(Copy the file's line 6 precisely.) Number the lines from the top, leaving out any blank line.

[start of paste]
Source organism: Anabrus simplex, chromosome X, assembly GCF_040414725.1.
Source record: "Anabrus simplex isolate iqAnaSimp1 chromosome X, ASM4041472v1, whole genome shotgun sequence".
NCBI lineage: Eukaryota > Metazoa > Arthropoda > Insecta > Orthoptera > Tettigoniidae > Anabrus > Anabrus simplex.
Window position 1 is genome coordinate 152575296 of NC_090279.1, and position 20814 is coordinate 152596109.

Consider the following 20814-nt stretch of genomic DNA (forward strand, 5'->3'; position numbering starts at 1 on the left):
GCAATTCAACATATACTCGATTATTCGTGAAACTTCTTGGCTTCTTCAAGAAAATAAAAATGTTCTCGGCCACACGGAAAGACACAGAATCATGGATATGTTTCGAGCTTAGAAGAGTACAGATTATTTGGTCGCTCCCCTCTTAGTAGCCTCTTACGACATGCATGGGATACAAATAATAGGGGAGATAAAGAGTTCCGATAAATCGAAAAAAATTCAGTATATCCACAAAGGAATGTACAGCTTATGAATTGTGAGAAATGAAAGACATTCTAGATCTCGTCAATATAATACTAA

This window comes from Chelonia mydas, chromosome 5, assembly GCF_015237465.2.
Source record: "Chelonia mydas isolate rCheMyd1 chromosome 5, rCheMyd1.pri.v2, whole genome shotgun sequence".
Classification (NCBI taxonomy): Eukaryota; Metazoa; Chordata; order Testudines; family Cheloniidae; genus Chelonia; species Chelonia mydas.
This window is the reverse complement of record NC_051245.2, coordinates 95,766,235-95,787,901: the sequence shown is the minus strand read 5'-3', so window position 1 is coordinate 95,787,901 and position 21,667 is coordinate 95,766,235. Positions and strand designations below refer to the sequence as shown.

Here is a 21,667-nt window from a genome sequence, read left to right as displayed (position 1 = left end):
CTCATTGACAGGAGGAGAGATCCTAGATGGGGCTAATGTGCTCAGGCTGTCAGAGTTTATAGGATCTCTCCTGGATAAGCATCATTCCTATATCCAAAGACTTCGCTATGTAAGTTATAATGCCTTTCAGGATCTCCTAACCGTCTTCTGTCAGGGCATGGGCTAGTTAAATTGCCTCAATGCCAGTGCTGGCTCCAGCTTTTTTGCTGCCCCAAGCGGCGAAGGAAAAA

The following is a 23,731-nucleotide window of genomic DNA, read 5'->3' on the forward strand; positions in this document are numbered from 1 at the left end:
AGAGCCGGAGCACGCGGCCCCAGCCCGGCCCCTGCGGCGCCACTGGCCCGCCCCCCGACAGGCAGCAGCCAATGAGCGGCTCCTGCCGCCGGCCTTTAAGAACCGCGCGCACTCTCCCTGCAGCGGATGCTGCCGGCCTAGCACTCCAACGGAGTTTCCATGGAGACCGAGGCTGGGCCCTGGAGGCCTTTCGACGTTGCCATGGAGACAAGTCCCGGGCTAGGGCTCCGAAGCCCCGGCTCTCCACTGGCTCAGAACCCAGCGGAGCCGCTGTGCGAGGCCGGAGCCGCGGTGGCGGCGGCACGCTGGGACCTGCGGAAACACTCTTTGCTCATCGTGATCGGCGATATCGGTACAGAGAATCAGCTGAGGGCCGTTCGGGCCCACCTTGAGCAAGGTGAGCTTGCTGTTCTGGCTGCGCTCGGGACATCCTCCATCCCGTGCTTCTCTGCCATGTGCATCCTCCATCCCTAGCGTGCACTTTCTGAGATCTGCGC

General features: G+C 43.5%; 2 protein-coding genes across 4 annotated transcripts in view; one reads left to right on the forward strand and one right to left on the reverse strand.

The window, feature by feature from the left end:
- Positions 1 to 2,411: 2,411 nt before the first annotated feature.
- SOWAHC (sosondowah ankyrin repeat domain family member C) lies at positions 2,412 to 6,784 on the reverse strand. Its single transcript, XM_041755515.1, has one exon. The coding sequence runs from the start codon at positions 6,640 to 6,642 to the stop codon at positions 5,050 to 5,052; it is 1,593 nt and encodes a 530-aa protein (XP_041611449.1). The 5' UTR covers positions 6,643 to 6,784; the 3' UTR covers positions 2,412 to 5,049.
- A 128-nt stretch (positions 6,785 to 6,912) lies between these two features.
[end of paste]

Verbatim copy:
GCAATTCAACATATACTCGATTATTCGTGAAACTTCTTGGCTTCTTCAAGAAAATAAAAATGTTCTCGGCCACACGGAAAGACACAGAATCATGGATATGTTTCGAGCTTAGAAGAGTACAGATTATTTGGTCGCTCCCCTCTTAGTAGCCTCTTACGACATGCATGGGATACAAATAATAGGGGAGATAAAGAGTTCCGATAAATCGAAAAAAATTCAGTATATCCACAAAGGAATGTACAGCTTATGAATTGTGAGAAATGAAAGACATTCTAGATCTCGTCAATATAATACTAA